Removal of protective tariffs will result in reduced retail prices and cheaper products entering the market ensuring affordability and eliminate the trade barriers ensuring the free flow of imported products into the local market, which will open up the possibility of tapping into new markets that cater to the growing eco-consumer with products such as menstrual cups and sustainable sanitary napkins.

Period Insensitive Society

When speaking about sustainable alternatives such as cloth pads, as a society, Sri Lankan lavatory systems at public places and even schools indicate that we are a “Period Insensitive Society”. A recent discussion in a famous social media platform with regard to short supply of Sanitary had only a few comments to make on the issue in such insensitive and imbecile way that shows that the majority lack the knowledge of Sexual and reproductive health.

The said comments had ignorantly compared the women in the past and regarded them as healthy despite the fact of their using rags during their Period as opposed to the modern day women.

None of the said commentators were aware about the fact that many women had lost their lives during their delivery due to unhygienic practices, infections and other diseases; the result of using rags during Periods,

The commentators have related how women can stitch their own sanitary napkins from old cotton clothes, without considering the fact that the a school girl who would choose to attend school during the Period, if she wears an ordinary sanitary napkin according to standard recommendation, she will have to change it at least twice until she gets home. When considering many scenarios in schools we have found out that many schools do not even have the basic facilities to let them change the ordinary sanitary napkins and dispose them in an hygienic way.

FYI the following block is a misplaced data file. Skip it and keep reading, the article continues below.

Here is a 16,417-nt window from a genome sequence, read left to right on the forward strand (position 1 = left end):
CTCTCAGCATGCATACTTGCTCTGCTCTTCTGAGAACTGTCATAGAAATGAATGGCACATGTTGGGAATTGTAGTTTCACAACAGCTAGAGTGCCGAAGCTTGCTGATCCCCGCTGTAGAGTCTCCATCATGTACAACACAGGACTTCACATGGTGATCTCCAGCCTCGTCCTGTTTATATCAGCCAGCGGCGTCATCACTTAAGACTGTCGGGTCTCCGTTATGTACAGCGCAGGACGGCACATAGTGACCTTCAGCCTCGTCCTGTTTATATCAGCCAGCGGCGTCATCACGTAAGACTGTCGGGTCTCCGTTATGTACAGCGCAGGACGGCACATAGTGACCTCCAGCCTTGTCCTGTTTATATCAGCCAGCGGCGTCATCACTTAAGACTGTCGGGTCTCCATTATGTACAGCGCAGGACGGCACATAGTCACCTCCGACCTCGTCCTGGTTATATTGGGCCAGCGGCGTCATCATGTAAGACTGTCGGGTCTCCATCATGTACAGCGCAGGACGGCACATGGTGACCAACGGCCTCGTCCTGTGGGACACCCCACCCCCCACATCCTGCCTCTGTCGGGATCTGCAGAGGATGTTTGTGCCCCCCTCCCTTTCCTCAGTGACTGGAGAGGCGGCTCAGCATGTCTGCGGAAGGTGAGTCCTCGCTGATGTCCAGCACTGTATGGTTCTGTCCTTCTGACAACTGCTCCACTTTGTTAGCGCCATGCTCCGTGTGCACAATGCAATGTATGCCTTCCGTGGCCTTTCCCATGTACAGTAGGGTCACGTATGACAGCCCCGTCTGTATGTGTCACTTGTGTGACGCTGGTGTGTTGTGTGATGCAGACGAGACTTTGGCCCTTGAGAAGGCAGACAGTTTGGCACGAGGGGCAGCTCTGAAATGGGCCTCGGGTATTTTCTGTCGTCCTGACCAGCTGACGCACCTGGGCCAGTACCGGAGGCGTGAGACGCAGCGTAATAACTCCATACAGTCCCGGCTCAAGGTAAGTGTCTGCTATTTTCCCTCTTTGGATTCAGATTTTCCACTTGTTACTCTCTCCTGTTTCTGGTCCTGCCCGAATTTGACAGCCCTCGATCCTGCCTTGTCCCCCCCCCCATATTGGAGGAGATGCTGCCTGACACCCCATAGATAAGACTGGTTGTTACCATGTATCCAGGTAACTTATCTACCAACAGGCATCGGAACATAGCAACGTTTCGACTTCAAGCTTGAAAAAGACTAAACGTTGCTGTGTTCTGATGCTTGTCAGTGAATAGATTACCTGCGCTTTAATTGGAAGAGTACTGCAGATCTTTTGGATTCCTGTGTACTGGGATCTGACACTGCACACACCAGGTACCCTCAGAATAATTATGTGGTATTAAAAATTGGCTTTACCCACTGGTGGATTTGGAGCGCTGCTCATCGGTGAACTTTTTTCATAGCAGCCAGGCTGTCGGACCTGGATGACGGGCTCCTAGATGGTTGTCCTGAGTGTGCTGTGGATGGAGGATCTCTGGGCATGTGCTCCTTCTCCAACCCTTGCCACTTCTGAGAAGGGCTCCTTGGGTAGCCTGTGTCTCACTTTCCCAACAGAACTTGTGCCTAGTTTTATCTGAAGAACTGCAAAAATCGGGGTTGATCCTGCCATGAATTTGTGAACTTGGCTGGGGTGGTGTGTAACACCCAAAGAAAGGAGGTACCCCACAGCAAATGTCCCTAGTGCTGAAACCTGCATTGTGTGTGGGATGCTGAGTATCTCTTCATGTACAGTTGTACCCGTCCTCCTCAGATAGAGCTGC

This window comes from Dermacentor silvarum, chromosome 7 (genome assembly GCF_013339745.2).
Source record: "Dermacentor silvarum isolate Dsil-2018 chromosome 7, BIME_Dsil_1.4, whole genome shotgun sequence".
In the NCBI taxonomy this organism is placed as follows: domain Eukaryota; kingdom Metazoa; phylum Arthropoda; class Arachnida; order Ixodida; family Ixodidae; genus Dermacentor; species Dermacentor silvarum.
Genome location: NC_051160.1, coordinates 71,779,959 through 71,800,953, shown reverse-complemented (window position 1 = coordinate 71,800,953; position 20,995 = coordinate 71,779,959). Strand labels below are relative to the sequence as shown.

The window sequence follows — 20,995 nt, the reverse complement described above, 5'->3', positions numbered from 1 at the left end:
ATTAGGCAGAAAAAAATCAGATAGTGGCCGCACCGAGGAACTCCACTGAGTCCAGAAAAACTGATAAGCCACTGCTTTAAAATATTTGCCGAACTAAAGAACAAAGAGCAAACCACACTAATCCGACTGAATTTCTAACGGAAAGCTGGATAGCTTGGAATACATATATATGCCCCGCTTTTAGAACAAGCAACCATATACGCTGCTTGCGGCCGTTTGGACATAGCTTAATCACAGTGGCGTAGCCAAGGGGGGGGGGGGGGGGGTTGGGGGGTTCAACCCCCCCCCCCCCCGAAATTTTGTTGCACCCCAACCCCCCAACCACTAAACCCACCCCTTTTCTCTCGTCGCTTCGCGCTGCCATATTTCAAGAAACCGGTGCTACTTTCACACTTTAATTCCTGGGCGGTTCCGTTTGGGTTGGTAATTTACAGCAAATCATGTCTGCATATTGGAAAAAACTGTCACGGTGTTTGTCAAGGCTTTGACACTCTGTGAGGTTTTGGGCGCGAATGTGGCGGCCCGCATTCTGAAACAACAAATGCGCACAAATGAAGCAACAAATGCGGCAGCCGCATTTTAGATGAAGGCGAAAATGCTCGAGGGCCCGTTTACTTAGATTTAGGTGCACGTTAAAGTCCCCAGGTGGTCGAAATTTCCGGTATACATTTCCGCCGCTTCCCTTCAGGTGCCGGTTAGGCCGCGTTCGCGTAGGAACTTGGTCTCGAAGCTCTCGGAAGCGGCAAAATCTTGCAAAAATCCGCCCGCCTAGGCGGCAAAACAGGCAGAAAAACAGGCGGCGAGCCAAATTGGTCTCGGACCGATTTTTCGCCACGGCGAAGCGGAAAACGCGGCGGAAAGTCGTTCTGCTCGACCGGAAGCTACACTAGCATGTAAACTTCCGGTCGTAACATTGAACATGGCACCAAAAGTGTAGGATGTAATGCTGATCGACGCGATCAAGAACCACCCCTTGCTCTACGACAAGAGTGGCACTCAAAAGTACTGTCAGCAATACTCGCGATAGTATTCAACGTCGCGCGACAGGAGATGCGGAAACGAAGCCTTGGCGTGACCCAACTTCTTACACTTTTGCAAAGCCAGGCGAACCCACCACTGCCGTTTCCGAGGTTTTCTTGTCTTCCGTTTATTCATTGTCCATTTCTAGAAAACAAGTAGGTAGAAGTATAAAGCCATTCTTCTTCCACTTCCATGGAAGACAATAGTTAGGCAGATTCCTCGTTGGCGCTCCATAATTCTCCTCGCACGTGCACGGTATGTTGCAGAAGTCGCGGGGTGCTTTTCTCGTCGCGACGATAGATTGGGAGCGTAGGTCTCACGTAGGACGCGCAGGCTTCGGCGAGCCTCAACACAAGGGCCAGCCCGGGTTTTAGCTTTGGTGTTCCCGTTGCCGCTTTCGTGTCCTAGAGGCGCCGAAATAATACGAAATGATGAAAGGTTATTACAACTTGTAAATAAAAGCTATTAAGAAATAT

In this scenario, changing cloth pads and washing them or disposing them in a proper method is out of reach. This can push many to follow unhealthy practices such as using the same cloth pad to seven hours or more which can lead to infected diseases. The durability of the ordinary sanitary napkin is sometimes questionable during the heavy flow, in such cases the cloth pad is a ‘user-unfriendly’ option. With stigma surrounded on menstruation, a red spot in a school girl’s uniform can bring her down to an embarrassing state where she can be humiliated in front of her whole class or school.

Ceylon Today also spoke to a couple of students who shared an uncomfortable scenario that many schools practise due to an archaic view.

“The usual ‘care and cleaning’ staff at our school who clean the toilets refuse to clear and clean the special bins kept for disposal of used sanitary napkins. They think that it is not a part and parcel of their duties and wait until the school authorities call Abans or the CMC to do the needful. As a result, these bins become full in a day or two and used sanitary napkins are stockpiled in every nook and corner of washrooms.